Culture sector backs Spain anti-piracy law

Coalition tries to save elements of the legislation

MADRID -- Spain's cultural sector has published an open letter to Prime Minister Jose Luis Rodriguez Zapatero, asking him not to change his mind on the so-called anti-downloads law which is part of broader legislation still being drawn up.

A full session of the Coalition of Creators and Content Industries was convened 36 hours earlier in a bid to save elements of planned anti-piracy legislation that have angered tens of thousands of Internet users, who feel strongly that the right of the individual to download and swap tracks and files, is always above authors' rights.

The controversial clause would allow the culture ministry to set up an intellectual property commission of independent experts who would have the power to close Web sites offering links to unauthorized content, without judicial authorization.

When this clause became known in the first week of December, a group of Internet users drew up a "manifesto of fundamental rights in Internet," which was immediately backed online by more than 150,000 people and published on 79,000 Web sites.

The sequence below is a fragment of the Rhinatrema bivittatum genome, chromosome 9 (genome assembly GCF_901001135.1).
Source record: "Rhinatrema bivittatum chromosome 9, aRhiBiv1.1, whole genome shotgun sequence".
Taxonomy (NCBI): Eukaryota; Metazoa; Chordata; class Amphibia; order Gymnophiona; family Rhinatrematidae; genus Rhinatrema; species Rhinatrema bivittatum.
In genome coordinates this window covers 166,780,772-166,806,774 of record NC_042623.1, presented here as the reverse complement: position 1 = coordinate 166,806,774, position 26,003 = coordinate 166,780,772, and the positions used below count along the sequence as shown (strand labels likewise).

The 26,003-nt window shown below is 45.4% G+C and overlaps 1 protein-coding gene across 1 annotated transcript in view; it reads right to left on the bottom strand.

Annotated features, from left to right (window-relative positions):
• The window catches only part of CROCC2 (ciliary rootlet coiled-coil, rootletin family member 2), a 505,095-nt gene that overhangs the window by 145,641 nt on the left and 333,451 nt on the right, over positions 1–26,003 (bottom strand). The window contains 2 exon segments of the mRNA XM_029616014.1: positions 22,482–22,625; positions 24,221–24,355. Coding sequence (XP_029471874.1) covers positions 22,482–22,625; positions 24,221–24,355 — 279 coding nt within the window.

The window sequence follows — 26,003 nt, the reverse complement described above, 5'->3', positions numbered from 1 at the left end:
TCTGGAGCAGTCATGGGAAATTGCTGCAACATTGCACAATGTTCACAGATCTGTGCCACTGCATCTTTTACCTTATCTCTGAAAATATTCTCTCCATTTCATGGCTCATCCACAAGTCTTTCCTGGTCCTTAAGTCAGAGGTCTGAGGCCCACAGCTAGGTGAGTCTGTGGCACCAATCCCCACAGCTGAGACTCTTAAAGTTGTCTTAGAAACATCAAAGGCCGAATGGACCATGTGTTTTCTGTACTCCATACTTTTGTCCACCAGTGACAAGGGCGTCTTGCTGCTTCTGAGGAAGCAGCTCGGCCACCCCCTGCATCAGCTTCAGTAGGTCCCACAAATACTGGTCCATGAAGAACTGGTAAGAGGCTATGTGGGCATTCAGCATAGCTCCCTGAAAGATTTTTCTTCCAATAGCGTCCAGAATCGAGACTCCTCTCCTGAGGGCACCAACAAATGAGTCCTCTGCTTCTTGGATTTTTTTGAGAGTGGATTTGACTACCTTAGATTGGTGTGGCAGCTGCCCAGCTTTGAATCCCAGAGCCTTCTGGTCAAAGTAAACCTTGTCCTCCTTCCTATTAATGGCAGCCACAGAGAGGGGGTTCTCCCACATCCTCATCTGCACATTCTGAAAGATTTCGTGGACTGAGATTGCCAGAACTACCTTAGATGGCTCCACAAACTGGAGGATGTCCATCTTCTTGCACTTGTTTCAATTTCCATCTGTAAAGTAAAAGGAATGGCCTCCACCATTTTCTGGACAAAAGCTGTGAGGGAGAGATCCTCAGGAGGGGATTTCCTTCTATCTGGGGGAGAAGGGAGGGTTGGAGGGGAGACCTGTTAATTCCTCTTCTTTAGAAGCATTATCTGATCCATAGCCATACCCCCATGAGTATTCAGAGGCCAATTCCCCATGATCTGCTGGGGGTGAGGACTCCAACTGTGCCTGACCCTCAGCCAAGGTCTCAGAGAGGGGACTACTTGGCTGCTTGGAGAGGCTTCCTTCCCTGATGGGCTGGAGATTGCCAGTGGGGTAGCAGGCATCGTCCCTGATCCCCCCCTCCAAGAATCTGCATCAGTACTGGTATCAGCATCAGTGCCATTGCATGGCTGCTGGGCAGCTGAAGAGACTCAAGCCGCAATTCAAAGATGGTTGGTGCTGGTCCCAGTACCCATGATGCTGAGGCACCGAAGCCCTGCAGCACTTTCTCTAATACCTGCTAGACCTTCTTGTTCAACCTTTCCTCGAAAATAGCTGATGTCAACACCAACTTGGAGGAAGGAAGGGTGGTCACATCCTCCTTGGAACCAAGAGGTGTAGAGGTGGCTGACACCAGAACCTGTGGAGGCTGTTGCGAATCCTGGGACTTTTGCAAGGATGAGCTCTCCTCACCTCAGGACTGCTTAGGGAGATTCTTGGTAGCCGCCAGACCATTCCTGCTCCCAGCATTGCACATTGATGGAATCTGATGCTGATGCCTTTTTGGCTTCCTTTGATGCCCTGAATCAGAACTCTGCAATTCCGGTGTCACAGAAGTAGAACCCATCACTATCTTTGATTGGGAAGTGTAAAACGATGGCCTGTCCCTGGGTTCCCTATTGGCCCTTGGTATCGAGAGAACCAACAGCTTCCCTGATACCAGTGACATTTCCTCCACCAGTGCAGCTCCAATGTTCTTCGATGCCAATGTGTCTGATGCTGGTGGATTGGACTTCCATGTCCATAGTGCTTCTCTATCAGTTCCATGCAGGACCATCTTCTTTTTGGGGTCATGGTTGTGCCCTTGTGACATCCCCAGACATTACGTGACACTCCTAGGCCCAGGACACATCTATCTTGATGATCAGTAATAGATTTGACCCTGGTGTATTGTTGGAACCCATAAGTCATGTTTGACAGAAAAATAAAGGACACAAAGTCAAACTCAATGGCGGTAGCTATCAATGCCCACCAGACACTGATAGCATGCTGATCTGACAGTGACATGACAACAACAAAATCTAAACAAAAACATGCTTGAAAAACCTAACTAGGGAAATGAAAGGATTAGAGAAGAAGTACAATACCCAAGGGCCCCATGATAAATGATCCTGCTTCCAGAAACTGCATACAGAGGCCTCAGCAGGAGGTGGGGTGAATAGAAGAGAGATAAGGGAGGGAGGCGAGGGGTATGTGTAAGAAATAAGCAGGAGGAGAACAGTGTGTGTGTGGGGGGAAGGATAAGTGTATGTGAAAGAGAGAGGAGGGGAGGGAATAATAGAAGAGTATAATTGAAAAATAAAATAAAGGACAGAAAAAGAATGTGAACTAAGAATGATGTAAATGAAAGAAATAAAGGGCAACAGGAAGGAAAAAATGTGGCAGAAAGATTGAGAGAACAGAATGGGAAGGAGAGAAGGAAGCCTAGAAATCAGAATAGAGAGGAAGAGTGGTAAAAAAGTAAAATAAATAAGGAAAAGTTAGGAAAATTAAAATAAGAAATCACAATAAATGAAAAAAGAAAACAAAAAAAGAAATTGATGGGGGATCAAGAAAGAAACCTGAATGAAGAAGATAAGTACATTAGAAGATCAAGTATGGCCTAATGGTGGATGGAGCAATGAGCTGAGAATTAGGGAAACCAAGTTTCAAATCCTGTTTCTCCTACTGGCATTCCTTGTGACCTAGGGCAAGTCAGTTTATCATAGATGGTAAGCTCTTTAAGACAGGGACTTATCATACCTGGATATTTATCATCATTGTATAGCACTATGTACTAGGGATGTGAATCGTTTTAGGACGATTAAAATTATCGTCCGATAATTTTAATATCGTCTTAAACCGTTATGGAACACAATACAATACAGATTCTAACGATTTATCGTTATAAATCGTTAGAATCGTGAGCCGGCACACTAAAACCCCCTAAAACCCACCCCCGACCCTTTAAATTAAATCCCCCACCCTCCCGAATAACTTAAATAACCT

Opposition politicians spoke of an "Internet revolution" which must be transferred to the streets, and to calm things down Zapatero said "we will not close any Web [site] or blog." However, the clause remains in place and it is unclear whether the government plans to continue with it.

For this reason, the Coalition's letter today (Dec. 18) asks him not to do an about-turn on the intellectual property commission. The Coalition, which includes labels body Promusicae and collecting society SGAE, as well as similar bodies in the cinema, literature, publishing and videogames sectors, demanded from Zapatero "respect," "security" and "dignity" so that "this blood-letting can stop now."

"We cannot allow another generation proud of its technology to depreciate the culture they enjoy with it," the letter says.

Coalition president Aldo Olcese said the Coalition was willing to open a process of dialogue with "valid" Internet users in the Association of Internet Users, and not the group that wrote the manifest and later briefly met the culture minister Angeles Gonzalez-Sinde.

A separate inter-ministerial commission, which was formed in October, has handed in its conclusions on how to prevent violations of intellectual property to the eight ministries involved. The ministers must announce their proposals for anti-piracy legislation by Dec. 31, and there is likely to be only one more Council of Ministers (Cabinet) meeting before next year - on Dec. 23.